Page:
By Kieran Ford
Hello people of the world! …I say that as if I’m sat, arms wide, in a cloud-like throne on the fringes of outer space, set to address the masses and ‘spread the word’. Though don’t worry, I know in reality it’s more like I’m shouting it into the abyss of a massive empty cave. Anyway, anyone who might be reading this, I sincerely thank you for taking the time to visit my blog.
My name’s Kieran. I’m fast approaching thirty and at that stage where despite being an age that I just assumed everything adult related would be sorted by, turns out it’s the opposite. I have no idea what ‘life holds for me’ and so I continue to wander in search of the answers.
Key, is what a lot of people call me for short, as it turns out Kieran is an unfamiliar name choice abroad, usually resulting in being called either Karen, with confused expression, or something much more bizarre than Kieran, like Key-ear-rehan. So people in the past have called me Key, and I wander around, basically. It’s KeyWanders! Welcome.
“I started researching the best places to visit in your early twenties to become a writer and surprise, surprise it was New York, New York!”
Tough, isn’t it?
I graduated from University with a degree in English with Tourism Management. One of the stranger Combined Honors mixes, and no, it wasn’t the study of how to manage English people while abroad. Though I’m sure some people would think there’s a serious demand for such expertise! Anyway, I assumed my career path as a professional writer would be red carpeted before me, only to end up here, unemployed and writing my first EVER blog post six years after graduation!
Yes, I’m finally ‘getting my arse in gear’ and doing it.
So, after graduating I took the famous pub-chain bar job I worked at part-time throughout my three years at University and turned it full-time. Score. Despite being from London, I decided to stay in Manchester where I’d studied, due to friends and a general affection for the city. After a year or so of that I moved on to another big British pub chain because they wanted to make me a ‘Team Leader’ and soon after a ‘Duty Manager’ (25 – 50p pay increases each promotion, on the £5-odd minimum wage in Manchester at the time…).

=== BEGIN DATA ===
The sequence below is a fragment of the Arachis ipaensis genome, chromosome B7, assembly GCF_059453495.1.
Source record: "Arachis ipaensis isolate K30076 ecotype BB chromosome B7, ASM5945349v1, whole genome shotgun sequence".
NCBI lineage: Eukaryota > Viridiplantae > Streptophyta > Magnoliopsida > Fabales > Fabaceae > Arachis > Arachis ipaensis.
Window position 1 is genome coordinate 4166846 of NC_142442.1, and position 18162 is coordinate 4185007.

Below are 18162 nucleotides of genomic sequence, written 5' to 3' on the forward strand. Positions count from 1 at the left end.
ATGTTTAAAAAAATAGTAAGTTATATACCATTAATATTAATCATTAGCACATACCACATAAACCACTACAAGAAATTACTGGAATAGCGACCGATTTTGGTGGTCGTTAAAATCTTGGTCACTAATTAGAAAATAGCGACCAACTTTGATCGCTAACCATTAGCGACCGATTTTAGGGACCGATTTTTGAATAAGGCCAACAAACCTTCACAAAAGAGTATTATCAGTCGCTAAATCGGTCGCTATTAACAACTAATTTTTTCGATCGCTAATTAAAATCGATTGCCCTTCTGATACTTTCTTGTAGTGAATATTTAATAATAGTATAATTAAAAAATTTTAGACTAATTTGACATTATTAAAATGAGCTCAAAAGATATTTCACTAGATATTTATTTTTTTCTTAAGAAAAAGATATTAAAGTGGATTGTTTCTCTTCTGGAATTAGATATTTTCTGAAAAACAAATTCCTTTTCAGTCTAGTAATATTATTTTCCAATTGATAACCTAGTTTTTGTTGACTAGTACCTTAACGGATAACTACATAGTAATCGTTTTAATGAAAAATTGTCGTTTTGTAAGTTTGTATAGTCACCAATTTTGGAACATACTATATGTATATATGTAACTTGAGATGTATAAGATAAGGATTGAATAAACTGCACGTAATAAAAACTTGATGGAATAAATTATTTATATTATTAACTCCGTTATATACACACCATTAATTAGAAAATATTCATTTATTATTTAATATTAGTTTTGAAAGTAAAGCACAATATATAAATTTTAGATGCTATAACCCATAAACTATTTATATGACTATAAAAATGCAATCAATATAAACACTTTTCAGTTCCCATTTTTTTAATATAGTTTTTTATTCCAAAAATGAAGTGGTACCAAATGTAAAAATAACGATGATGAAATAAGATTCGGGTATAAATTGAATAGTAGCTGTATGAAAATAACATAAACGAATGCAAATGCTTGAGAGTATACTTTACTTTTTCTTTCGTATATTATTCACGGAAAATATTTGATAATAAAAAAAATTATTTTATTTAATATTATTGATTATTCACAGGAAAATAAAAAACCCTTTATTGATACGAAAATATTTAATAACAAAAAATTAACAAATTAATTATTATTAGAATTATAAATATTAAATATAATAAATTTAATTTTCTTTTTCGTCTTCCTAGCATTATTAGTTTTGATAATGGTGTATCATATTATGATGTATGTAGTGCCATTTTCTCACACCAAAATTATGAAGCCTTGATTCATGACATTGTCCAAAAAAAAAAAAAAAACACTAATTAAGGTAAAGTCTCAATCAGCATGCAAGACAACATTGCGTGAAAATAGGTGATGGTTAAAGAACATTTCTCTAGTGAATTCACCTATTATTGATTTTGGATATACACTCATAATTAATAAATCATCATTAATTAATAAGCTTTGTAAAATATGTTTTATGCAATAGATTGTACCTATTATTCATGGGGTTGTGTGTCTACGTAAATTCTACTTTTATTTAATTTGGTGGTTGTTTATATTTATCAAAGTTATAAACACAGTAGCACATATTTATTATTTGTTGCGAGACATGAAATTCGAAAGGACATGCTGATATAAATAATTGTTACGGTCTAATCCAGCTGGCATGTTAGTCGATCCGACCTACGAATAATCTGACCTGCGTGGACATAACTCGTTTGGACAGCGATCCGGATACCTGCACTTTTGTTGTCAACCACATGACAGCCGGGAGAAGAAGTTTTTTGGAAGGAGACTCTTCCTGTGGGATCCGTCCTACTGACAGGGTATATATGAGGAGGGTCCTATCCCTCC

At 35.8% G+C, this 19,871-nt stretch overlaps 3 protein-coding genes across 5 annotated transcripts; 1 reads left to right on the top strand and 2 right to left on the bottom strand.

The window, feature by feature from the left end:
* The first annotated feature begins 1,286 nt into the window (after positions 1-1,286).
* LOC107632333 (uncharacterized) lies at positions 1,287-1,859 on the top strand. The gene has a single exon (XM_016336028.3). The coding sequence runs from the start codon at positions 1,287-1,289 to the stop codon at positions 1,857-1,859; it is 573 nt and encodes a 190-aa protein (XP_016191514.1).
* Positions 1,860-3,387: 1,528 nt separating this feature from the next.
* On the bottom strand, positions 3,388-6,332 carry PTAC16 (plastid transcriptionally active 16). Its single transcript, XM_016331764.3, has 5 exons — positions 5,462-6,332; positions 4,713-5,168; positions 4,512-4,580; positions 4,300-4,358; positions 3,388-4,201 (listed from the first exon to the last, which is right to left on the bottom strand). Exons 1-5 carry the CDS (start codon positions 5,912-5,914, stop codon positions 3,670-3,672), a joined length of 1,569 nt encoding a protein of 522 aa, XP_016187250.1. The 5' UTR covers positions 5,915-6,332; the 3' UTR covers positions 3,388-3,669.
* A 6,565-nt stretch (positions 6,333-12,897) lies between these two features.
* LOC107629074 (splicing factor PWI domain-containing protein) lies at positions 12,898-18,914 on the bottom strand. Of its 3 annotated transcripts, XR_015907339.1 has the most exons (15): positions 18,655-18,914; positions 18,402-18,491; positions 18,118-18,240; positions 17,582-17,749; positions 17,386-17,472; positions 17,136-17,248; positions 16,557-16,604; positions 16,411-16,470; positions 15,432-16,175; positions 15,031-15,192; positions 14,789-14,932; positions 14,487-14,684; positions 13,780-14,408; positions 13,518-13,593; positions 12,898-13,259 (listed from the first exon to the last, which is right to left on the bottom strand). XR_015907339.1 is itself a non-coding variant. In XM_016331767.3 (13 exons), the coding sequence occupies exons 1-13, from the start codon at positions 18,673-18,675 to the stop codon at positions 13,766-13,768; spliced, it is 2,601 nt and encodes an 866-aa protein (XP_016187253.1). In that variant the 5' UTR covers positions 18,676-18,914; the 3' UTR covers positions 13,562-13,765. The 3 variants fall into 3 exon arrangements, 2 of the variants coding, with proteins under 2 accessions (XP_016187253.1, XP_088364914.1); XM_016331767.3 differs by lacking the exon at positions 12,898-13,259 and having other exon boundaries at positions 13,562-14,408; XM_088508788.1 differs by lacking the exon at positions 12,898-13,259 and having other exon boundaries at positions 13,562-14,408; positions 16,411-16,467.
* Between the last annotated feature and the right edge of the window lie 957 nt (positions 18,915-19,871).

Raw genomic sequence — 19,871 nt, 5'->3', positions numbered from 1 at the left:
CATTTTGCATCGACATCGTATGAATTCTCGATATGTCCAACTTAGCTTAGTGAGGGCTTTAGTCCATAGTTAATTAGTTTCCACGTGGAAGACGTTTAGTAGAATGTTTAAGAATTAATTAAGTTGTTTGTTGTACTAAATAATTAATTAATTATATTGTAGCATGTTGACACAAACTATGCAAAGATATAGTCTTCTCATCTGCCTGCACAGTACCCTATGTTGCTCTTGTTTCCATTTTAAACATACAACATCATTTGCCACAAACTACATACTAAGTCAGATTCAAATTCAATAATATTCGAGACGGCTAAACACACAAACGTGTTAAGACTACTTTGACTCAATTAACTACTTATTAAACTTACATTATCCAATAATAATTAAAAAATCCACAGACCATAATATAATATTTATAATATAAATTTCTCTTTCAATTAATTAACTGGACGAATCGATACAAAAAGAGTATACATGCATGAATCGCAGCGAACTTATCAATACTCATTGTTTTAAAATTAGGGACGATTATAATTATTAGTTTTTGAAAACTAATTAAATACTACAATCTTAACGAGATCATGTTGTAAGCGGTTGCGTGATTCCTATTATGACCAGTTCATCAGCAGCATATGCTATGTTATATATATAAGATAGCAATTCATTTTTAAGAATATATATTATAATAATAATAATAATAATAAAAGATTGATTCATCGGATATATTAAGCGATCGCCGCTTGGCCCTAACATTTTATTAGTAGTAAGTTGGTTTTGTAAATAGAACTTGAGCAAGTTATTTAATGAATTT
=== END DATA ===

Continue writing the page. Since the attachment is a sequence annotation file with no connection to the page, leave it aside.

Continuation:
Late nights, low wages, unpaid hours, lack of motivation, going nowhere, drunken idiots. I finally decided to pack it all in. I started researching the best places to visit in your early twenties to become a writer and surprise, surprise it was New York, New York! I jetted over, jumped into all the sights and the parties, made some really good friends, spent all of my savings, did no writing, stayed for the maximum of 90 days on a Tourist Visa and flew back to London. Back to square one.
But it had hooked me. That old travel bug had latched its claws well and truly into me! The realisation that so many new places awaited beyond England and the odd local European resort holiday. Staying in hostels and meeting new and interesting people from all different nationalities and backgrounds… you get the drift. The flame had been ignited.
Those Post-Holiday Blues
So, I looked at how I could rekindle some money to get ‘On the Road’ again (Please, forgive me for that one, I’d never have used such a cliché, cringey expression had it not been the title of that Jack Kerouac novel, the one I read twice on discovery of my new found passion).
I had a degree and I’d heard that generic ‘graduate jobs’ paid well. Before I knew it I was at a graduate interview which I’ve since referred to as ‘a series of The Apprentice crammed into one day with around forty contestants (graduates)’. Yeah, so it was horrible, it was dog eat dog, who can shout the loudest, with batches of hopefuls being told to go home after each task. In case you’re intrigued, one of the tasks was getting into groups of five, naming your hero and then being hit with ‘Right! Now you are that person, you’re all in a sinking hot air balloon and you have to decide which one of you is going to be kicked out first.’ …I chose Gareth Bale and managed to stay in by the skin of my teeth over Roger Federer.